“No. You are,” I argued, quite sure this can’t be true. He will try to do anything to get my attention when I’m writing. I think he feels neglected during my morning writing each day.
“Put some skin in it – I’ll bet you,” he pressured.
“Well, now it must be true, otherwise why would you want to bet?” I continued.
“You only make bets when you know it is a sure thing.”
“Fine. I won’t show it to you then.” His eyes pretended to go back to his reading.
My writing time was being hijacked.
“I can just look at it after you leave,” I finally said.
“I’m taking it with me,” he smirks.
I say, “Fine,” and go back to my writing, pretending to be unscathed.
He hesitates and then flips the magazine around to show me the article. “See? It says so right there.”
My eyes scanned the page for the words he had recited. It was true. We should be eating more insects. They taste like bacon and lemon drops.
“That’s just gross,” I mumbled, defeated.
“Maybe you should write that in your notebook,” he advised.
So, I did.
It seems like Twitter is flooded with lots of educators asking questions lately; teachers needing resources for a unit, books around a certain topic, or a lesson to teach something. I recently came across a tweet requesting prompts for journal entries for a class because the students didn’t have anything to write about.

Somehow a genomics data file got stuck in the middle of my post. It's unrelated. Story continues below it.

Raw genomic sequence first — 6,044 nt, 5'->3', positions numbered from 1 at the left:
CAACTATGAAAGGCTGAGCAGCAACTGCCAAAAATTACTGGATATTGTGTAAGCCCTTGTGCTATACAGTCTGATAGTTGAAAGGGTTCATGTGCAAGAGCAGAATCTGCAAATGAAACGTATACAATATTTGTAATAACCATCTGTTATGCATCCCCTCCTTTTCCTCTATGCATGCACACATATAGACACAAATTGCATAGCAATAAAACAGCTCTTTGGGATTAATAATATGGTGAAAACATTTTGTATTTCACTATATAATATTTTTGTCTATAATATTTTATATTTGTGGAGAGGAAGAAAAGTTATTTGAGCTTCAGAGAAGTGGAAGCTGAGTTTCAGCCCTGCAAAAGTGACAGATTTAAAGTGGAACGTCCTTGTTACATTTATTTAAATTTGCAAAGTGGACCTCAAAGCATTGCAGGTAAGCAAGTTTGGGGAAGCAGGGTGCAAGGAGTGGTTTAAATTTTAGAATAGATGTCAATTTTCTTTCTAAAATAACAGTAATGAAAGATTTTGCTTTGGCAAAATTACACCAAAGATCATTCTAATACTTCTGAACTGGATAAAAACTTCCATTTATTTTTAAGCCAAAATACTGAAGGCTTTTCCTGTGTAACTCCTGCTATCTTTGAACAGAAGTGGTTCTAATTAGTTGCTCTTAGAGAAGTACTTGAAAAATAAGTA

My inner writing soul whispered, “Teach them to notice the world.”
Mary Oliver said it best, “Pay Attention. Be Astonished. Tell About it.”
What if we just modeled and taught our students what awareness was and what that looks like, sounds like and feels like? Writers have strategies to help them pay attention to the world around them, and I think that we can teach these as strategies or triggers and call them as such, rather than the latter, to get something down on the page. Awareness is a habit of mind that can be cultivated over time – every day – so that after a couple of weeks, we can just say, “Write for 20 minutes,” and students will be able to grab something because, hopefully, they have been paying attention, or else they can choose a strategy to get them started. If our goal is writing independence, wouldn’t we want them finding writing topics on their own instead of us having to provide them?